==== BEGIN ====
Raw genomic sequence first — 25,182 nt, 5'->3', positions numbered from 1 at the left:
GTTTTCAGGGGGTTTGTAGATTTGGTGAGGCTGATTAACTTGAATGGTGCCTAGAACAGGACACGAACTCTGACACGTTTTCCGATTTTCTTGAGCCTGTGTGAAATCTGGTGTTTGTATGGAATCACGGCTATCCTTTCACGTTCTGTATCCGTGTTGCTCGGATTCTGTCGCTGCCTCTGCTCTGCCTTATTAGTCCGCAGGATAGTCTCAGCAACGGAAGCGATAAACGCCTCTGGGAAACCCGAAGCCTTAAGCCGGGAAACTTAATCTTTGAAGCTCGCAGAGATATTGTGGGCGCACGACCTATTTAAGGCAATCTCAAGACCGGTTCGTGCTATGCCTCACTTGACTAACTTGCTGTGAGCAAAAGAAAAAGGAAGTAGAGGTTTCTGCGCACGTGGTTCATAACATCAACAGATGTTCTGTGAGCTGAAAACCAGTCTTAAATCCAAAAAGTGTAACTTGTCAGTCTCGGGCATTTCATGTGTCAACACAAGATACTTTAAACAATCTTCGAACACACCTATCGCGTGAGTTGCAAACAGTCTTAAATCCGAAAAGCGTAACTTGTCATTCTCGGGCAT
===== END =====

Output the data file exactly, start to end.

Raw genomic sequence first — 25,182 nt, 5'->3', positions numbered from 1 at the left:
GTTTTCAGGGGGTTTGTAGATTTGGTGAGGCTGATTAACTTGAATGGTGCCTAGAACAGGACACGAACTCTGACACGTTTTCCGATTTTCTTGAGCCTGTGTGAAATCTGGTGTTTGTATGGAATCACGGCTATCCTTTCACGTTCTGTATCCGTGTTGCTCGGATTCTGTCGCTGCCTCTGCTCTGCCTTATTAGTCCGCAGGATAGTCTCAGCAACGGAAGCGATAAACGCCTCTGGGAAACCCGAAGCCTTAAGCCGGGAAACTTAATCTTTGAAGCTCGCAGAGATATTGTGGGCGCACGACCTATTTAAGGCAATCTCAAGACCGGTTCGTGCTATGCCTCACTTGACTAACTTGCTGTGAGCAAAAGAAAAAGGAAGTAGAGGTTTCTGCGCACGTGGTTCATAACATCAACAGATGTTCTGTGAGCTGAAAACCAGTCTTAAATCCAAAAAGTGTAACTTGTCAGTCTCGGGCATTTCATGTGTCAACACAAGATACTTTAAACAATCTTCGAACACACCTATCGCGTGAGTTGCAAACAGTCTTAAATCCGAAAAGCGTAACTTGTCATTCTCGGGCAT